Fidget Quilts: Supplement to Pattern quilts/FidgetQuilts...Fidget Quilts: Supplement to Pattern Alzheimer's…

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Fidget Quilts: Supplement to Pattern

Alzheimer's and other forms of dementia often cause agitation and anxiety. A fidget quilt gives the hands something to do and the variety of textures and tactile elements is both soothing to the nerves and stimulating to the mind. Fringe is the most popular, followed by pockets, velcro, and zippers.

Also consider:

beads, thread spools, hardware nuts, or curtain rings on a cord to slide back and forth

prairie points, pleats, ruffles key ring with keys or other dangling items3-D birds, bugs, flowers shoe laces with eyelets for lacingpony tail hair loops ribbon bow or loops with beads tulle/netting buttons/beads under tulle or in a pouchfake fur soft toys on a tether (attach to quilt)buttons and snaps belt buckle or old jewelryhandkerchiefs, scarves, neck ties Texture Magic (shrinks fabric to texturize)

Notes: Textured fabrics such as minkee and upholstery fabrics can be hard to

work with. Some fray easily and need the edges sealed with fray check. Cut blocks oversized, sew and trim to size for best results. Minkee behaves best as the bottom layer when stitching.

Textured fabrics may require a lower heat on your iron. Test a scrap before pressing blocks. Ribbons also can be sensitive to high heat.

Backstitch seams where elements are inserted into seam allowances and on outside edges.

Tactile Elements:

Velcro: Stitch the rough side of the velcro to the block. It can be side-to-side or at an angle, but the ends should be in the seam allowance. For the soft side, fold one end under and stitch across to make a tab. Place the two sides of the velcro together one end of the soft side should be in the seam allowance. Quilt beside the velcro through all layers.

Belt buckle: Recycled parts of a belt can be stitched into the seam allowances, leaving the functional parts loose to buckle and unbuckle. Or use a sliding buckle on a strip of fabric: loop the fabric through the slider and include the fabric ends in the seam allowances.

Zippers can be simply topstitched onto the quilt; they don't have to open up into a pocket. Add a fun zipper pull, a tassel or a key ring with a key. Quilt around the zipper through all layers to support the activity of pulling it open repeatedly.

Fringe and loops of ribbon or shoestring can be attached in any seam, or topstitched directly onto the quilt during the quilting process. Try stitching pony tail hair loops onto an empty space: they are stretchy and fun to pull on and feel.

Themed quilts: incorporate novelty prints into four-patch blocks. They can serve as memory-joggers and conversation-starters.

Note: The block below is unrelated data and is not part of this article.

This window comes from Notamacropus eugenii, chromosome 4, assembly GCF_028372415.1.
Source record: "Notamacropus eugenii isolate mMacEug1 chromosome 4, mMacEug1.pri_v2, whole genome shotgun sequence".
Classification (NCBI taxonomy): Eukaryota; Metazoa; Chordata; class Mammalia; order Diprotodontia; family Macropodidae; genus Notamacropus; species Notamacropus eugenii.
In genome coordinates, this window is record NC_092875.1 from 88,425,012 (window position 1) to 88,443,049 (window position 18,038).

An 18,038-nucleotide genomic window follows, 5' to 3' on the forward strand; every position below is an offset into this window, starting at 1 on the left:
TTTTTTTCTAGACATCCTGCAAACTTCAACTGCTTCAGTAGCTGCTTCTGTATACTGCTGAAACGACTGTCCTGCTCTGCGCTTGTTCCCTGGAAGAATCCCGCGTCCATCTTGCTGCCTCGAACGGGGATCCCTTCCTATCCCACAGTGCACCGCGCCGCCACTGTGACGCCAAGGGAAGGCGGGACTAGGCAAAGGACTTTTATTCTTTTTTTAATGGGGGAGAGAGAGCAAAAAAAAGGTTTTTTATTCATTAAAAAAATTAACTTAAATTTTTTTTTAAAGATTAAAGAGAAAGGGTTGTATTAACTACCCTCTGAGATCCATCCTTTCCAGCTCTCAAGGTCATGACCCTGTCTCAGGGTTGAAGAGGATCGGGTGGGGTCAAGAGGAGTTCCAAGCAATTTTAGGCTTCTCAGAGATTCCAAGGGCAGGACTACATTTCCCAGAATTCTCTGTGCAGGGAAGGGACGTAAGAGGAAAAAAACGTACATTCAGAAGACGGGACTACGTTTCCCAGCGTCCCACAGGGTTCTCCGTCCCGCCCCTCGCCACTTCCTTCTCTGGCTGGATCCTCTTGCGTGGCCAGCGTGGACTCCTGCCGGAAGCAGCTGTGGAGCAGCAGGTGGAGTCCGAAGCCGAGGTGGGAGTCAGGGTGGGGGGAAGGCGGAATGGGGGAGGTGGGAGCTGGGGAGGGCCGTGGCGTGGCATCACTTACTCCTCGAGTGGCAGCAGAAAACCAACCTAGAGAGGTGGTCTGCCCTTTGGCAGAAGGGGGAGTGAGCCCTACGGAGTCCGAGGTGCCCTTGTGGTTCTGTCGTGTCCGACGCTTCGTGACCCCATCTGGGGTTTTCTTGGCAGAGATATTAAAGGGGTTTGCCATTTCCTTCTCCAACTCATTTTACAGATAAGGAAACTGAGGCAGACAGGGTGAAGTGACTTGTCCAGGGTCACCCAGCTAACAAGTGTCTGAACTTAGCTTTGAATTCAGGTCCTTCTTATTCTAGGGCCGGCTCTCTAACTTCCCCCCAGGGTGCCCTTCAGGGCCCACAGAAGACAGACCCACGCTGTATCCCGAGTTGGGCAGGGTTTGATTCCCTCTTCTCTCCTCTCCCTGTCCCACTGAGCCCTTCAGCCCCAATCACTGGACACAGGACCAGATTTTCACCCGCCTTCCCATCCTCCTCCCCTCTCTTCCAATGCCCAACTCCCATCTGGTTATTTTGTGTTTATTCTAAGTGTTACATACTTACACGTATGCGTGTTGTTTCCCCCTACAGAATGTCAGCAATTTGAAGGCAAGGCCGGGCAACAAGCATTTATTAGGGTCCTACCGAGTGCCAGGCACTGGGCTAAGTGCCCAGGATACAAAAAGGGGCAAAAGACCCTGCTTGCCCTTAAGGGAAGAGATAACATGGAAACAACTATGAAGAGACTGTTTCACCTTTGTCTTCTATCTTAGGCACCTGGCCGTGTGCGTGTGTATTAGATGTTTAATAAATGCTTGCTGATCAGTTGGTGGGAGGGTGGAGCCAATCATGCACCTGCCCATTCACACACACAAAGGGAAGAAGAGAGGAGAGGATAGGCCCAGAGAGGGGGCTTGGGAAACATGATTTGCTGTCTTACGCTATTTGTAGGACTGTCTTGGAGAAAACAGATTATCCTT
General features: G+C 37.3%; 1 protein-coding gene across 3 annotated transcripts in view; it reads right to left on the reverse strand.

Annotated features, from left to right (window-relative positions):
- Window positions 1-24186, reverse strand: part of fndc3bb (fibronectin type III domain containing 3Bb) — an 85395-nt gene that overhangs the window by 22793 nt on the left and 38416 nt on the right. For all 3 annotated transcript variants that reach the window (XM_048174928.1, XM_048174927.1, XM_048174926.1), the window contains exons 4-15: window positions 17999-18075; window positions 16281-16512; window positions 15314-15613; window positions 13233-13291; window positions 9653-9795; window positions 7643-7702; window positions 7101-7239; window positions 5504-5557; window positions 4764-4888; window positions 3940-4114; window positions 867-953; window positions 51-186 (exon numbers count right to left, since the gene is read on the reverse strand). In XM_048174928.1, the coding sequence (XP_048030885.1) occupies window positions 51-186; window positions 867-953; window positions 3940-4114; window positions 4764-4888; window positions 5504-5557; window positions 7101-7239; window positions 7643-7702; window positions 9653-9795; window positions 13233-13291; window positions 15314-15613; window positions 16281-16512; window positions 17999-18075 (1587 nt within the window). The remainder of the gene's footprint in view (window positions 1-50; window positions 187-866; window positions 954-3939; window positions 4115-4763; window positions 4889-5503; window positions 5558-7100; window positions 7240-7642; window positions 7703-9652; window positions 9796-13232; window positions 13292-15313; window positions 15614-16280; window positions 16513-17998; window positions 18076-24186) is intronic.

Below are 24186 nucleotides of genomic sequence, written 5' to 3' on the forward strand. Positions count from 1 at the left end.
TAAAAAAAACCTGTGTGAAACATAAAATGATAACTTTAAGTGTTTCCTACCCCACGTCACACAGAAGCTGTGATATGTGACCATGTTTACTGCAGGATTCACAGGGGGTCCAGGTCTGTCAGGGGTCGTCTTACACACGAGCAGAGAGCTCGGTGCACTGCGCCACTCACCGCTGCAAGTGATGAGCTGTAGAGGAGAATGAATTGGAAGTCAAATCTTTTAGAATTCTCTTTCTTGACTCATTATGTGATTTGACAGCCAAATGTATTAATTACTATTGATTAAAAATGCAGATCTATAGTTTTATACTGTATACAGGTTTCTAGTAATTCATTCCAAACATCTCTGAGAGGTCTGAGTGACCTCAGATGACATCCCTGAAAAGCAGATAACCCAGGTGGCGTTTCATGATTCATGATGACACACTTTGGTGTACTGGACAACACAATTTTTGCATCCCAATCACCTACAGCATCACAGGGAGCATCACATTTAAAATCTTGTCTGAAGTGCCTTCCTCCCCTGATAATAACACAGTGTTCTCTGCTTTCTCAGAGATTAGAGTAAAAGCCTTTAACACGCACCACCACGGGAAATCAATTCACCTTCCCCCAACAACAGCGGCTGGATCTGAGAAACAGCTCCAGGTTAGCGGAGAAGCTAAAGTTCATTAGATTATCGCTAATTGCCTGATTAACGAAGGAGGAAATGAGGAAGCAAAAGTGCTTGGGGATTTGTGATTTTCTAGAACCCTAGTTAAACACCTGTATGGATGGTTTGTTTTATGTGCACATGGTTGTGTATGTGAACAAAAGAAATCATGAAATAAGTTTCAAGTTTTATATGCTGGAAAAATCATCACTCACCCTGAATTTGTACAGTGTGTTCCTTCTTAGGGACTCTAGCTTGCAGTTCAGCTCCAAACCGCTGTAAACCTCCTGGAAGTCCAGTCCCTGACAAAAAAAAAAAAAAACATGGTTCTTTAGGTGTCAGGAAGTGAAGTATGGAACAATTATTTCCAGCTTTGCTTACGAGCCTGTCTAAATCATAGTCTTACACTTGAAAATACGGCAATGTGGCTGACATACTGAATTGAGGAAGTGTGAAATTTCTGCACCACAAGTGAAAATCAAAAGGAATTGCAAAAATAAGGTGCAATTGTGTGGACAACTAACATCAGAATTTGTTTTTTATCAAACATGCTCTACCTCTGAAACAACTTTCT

Tulle and lace: Tulle can be gathered for a ruffle, tied into a bow, or used to trap a collection of beads or other items to feel and move around under the tulle. Flat lace can be used the same way. Or make a pouch with beads or buttons inside to tuck into a pocket.

Embroidered handkerchiefs, the ends of a scarf or a tie can be sewn into the seam allowances and allowed to hang free over the surface of the quilt.

Flannel backing is very comforting and can help the quilt stay on the patient's lap.

Pockets for Fidget Quilts

Pockets are comforting for most people with dementia. Finding a treasure inside is exciting! For all pocket variations below, plan to include something to play with inside the pocket. The item should be attached by a ribbon, cord or fabric tether.

Tether: For a 6 block, cut fabric 2 x 9, fold RST and stitch down the long side. Turn RSO and loop through the item. Secure tether, cording or ribbon ends in the seam allowances.

For the Slant and Zippered Pockets, the foundation square forms the inside of the pocket; consider a soft fabric such as flannel or minkee.

Patch Pocket:

Take a pocket from a shirt or pants and sew it onto a foundation square, right sides up. A buttoned flap adds interest.

Slant Pocket (see photo on pattern):

Requires three layers of fabric. Place two layers RST. For a 6 block, mark 1 from edge on top and 3 from the bottom on one side. Draw a diagonal line between the two marks. Stitch on the line. Trim 1/4 from stitching, turn RSO and press. Top-stitch along the diagonal. Layer this unit with a foundation square, with right sides up, to form the pocket.

Zippered Pocket (see photo on pattern):

Requires 3 layers of fabric and a zipper. Decide zipper placement and cut two

layers of fabric where the zipper will go. For the lower part of the pocket, place the two layers RST and sandwich one side of the zipper between them. Stitch using a zipper foot. Turn RSO so that zipper is exposed and press. Repeat with the upper part of the pocket and the other side of the zipper, taking care to align the two sides of the zipper. Place the zippered unit onto a foundation square with right sides up. Add a zipper pull of ribbon, a tassel, or a key ring with luggage keys or other dangling item.